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Hundreds rally against antisemitism in Miami

Against a dramatic backdrop of a sculpted hand rising out of the flames of the Holocaust, hundreds of people gathered for an interfaith rally against antisemitism Thursday evening in Miami Beach.

The rally outside the city’s Holocaaust Memorial, organized by the Greater Miami Jewish Federation, drew dignitaries and faith leaders concerned about the rise in antisemitic incidents in South Florida and across the country. Speakers stood in front of a banner that read, “No Hate. No Fear. End Anti-Semitism Now!”

“This year, we’ve seen hate manifested against so many groups, against Asian Americans, against LGBTQ Americans, against Black Americans and against Jewish Americans,” Miami-Dade Mayor Daniella Levine-Cava told the crowd. “I stand with each of these groups and I stand proudly as your first Jewish, woman mayor of Miami-Dade county.”

According to the Anti-Defamation League (ADL), during the span of the two weeks of conflict between Israel and Hamas last month, antisemitic incidents in the U.S. increased by 75% compared to the two weeks before the conflict. In 2020, antisemitic incients in Florida increased by 40%.

One week ago, vandals spray-painted a swastika and the words, “Jews are Guilty!” on a wall outside the Florida Holocaust Museum in St. Petersburg. In Bal Harbour attackers threw garbage and shouted “Die Jew!” and “Fuck the Jews!” at a Jewish family leaving a synagogue.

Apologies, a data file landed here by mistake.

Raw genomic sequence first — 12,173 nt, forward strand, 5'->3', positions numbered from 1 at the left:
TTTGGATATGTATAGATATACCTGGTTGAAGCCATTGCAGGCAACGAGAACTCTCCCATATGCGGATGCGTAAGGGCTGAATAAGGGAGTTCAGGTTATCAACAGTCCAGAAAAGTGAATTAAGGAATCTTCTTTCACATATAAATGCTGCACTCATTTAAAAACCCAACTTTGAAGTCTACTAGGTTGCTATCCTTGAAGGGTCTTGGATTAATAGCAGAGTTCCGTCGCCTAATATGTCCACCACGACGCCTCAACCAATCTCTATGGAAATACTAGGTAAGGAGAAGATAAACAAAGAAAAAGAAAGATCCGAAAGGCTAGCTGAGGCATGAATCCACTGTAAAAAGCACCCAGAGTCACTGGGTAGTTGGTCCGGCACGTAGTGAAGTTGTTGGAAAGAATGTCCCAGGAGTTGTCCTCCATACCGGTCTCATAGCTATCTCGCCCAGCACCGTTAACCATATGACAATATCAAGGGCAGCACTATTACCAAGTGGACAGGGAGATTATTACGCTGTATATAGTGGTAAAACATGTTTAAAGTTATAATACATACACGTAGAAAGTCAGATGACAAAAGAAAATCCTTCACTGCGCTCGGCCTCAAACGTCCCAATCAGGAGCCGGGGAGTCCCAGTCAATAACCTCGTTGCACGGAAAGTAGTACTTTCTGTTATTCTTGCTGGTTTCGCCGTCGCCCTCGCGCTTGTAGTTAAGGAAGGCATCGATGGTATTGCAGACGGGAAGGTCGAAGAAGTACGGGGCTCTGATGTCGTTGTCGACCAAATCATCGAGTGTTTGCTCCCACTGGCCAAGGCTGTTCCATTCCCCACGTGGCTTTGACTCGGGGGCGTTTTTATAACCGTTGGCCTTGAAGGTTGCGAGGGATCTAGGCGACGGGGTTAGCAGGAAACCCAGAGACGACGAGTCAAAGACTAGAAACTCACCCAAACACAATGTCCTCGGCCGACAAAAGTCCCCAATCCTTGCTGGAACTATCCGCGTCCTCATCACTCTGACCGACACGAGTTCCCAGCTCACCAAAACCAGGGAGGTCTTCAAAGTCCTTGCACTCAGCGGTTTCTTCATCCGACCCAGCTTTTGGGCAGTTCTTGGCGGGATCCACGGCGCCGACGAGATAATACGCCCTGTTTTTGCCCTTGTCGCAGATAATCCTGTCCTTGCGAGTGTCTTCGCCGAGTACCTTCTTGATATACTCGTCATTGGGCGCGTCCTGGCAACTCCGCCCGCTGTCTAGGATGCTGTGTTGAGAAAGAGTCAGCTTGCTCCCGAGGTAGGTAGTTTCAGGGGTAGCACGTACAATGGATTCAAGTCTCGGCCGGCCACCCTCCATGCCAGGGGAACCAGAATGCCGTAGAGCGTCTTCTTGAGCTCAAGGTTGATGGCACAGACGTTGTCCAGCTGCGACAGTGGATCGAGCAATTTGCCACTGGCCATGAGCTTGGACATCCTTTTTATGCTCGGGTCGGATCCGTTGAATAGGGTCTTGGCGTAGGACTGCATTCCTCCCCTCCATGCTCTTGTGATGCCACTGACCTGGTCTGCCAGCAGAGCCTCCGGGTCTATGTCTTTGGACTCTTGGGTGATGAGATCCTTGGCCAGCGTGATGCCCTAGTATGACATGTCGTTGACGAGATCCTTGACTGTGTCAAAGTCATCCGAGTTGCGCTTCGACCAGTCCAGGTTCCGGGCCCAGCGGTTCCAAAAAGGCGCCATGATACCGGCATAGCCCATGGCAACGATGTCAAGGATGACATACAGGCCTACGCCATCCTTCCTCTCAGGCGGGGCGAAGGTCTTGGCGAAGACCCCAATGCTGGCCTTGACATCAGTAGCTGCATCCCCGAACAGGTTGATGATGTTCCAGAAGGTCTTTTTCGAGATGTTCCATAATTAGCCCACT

Among those who called for an end to such attacks were Bal Harbour Mayor Gabriel Groisman, Levine Cava, Acting Consul General of Israel Maor Elbaz, Miami Beach Mayor Dan Gelber, Archdiocese of Greater Miami Archbishop Thomas Wenski, and United Church of Christ Minister Priscilla Felisky Whitehead.

Many speakers stressed that criticism of Israel isn’t antisemitic, but the targeted attacks towards Jewish people most certaintly is.

“Not all criticism of Israel is antisemitism,” said Isaac Fisher, chair of the federation’s executive board. “However, demonizing Israel, denying Israel’s right to exist, attacking Israelis as ‘white colonial settlers’ or attacking Jews broadly on the basis of Israeli policy is most certainly antisemitism.”

Mayor Gelber told the hundreds in attendance that he is “a proud Zionist.” He also thanked the police officers that secured the area around the memorial. There was a heavy police presence that included officers perched on nearby rooftops and a drone overhead.

One attendee, Bianca Szklaruk, said that while she hasn’t experienced antisemitism in person, she has witnessed it online.

“For example, if I say something about Israel, they’ll say ‘Oh you’re a colonist’ and I’ll get taken aback by it,” she said.

DeAnne Connolly Graham said she attended even though she isn’t Jewish. The Miami media consultant said she “believes in justice for all people” and “wanted to show solidarity.”

One of the attendees, Chaim Plewinski, is a Russian immigrant who said that he has experienced antisemitism since he was a child in Russia almost 60 years ago.

“We’re talking about Black Lives Matter, we’re talking about Asians, what about the Jews?” Plewinski said. “Nobody’s talking about the Jews. So I’m here to support this to stop the horrible hate that’s going on in the world.”

Fisher pointed to the sculpture standing behind the attendees.

“Take a look behind me,” he said. “That towering outstretched arm represents the silent voices who were murdered during the Shoah. We chose to hold the event in this sacred place, to make a strong and resolute statement as we stand shoulder to shoulder against the rise of antisemitism. We have seen this hatred before.”




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